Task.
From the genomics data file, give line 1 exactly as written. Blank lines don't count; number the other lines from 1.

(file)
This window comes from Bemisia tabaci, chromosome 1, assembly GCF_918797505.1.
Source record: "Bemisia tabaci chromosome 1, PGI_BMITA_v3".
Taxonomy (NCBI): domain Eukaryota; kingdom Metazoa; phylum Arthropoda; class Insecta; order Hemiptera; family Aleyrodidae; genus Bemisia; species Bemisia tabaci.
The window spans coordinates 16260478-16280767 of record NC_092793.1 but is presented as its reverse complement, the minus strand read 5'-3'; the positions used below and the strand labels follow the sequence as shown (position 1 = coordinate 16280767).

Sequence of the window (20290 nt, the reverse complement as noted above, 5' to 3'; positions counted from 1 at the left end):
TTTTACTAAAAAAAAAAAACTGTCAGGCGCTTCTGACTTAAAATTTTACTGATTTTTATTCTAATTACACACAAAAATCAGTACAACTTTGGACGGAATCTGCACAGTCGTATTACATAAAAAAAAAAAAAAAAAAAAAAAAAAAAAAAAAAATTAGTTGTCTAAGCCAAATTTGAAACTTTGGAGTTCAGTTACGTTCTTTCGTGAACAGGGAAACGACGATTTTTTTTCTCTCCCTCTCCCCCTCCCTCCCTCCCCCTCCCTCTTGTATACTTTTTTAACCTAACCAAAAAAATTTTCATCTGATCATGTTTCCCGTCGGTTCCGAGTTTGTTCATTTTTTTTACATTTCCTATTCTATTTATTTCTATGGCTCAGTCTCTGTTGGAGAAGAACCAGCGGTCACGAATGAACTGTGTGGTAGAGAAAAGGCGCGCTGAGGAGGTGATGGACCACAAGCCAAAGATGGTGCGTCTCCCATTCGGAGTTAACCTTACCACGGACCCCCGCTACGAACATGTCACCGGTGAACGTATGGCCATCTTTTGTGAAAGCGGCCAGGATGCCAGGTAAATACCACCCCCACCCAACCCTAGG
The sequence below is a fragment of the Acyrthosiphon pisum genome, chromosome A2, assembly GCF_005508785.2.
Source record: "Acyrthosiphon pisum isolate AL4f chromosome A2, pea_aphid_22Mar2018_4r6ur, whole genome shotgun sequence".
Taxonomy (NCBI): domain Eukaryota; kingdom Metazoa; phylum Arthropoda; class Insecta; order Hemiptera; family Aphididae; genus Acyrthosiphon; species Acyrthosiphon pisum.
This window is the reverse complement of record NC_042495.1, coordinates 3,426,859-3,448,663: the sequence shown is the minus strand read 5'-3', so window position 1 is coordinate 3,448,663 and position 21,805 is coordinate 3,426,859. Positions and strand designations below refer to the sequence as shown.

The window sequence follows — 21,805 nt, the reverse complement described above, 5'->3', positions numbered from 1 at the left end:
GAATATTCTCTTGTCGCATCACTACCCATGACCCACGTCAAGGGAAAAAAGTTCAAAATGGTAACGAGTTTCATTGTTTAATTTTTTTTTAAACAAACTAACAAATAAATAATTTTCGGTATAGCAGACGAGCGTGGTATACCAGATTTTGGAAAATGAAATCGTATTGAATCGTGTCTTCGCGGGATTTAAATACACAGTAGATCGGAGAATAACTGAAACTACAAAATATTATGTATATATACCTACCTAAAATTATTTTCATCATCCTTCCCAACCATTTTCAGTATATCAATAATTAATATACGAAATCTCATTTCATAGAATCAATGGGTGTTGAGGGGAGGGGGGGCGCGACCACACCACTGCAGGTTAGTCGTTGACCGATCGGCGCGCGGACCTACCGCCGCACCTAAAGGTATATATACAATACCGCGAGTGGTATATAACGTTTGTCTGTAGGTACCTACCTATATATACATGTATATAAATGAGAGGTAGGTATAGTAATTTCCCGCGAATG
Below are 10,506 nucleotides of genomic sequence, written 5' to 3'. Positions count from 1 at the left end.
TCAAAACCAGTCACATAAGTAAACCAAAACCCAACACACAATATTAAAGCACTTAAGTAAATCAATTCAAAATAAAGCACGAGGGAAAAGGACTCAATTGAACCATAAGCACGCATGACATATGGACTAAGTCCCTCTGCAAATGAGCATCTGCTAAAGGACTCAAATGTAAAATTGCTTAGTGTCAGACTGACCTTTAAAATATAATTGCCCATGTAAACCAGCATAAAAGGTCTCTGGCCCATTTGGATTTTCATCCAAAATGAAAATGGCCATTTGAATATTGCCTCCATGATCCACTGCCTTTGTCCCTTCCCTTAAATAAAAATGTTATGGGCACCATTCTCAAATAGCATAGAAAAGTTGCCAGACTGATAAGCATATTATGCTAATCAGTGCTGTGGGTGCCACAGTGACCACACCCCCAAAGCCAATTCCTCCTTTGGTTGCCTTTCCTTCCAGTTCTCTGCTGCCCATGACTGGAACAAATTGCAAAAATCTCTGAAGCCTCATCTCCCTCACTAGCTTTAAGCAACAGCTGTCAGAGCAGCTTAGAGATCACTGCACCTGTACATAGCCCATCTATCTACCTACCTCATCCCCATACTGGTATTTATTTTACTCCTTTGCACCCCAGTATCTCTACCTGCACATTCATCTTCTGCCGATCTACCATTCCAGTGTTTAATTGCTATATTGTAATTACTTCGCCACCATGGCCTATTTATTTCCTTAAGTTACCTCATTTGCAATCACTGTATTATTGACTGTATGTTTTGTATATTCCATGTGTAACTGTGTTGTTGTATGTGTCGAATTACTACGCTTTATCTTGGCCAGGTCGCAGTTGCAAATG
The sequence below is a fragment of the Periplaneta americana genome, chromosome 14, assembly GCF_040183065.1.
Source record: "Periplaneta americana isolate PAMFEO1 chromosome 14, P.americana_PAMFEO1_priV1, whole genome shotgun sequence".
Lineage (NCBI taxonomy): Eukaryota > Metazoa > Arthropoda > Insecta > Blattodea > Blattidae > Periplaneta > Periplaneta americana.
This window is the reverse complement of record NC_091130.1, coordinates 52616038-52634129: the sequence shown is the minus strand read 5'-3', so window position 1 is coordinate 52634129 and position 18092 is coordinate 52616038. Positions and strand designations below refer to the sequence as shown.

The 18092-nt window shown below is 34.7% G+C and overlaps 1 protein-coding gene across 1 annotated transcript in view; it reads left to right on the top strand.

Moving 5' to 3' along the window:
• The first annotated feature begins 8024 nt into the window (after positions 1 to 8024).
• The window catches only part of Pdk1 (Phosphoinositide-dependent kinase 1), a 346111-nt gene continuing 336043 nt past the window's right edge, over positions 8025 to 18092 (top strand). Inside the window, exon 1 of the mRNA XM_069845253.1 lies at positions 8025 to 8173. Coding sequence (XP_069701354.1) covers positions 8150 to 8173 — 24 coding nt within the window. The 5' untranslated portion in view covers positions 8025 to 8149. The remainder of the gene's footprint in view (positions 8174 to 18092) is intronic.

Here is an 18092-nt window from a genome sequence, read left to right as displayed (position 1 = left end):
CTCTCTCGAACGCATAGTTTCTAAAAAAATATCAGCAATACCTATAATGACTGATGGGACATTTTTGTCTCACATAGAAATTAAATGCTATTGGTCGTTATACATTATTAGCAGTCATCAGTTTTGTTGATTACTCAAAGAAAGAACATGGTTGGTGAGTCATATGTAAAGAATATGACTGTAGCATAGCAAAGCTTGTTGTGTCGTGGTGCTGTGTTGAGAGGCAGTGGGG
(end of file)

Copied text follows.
This window comes from Bemisia tabaci, chromosome 1, assembly GCF_918797505.1.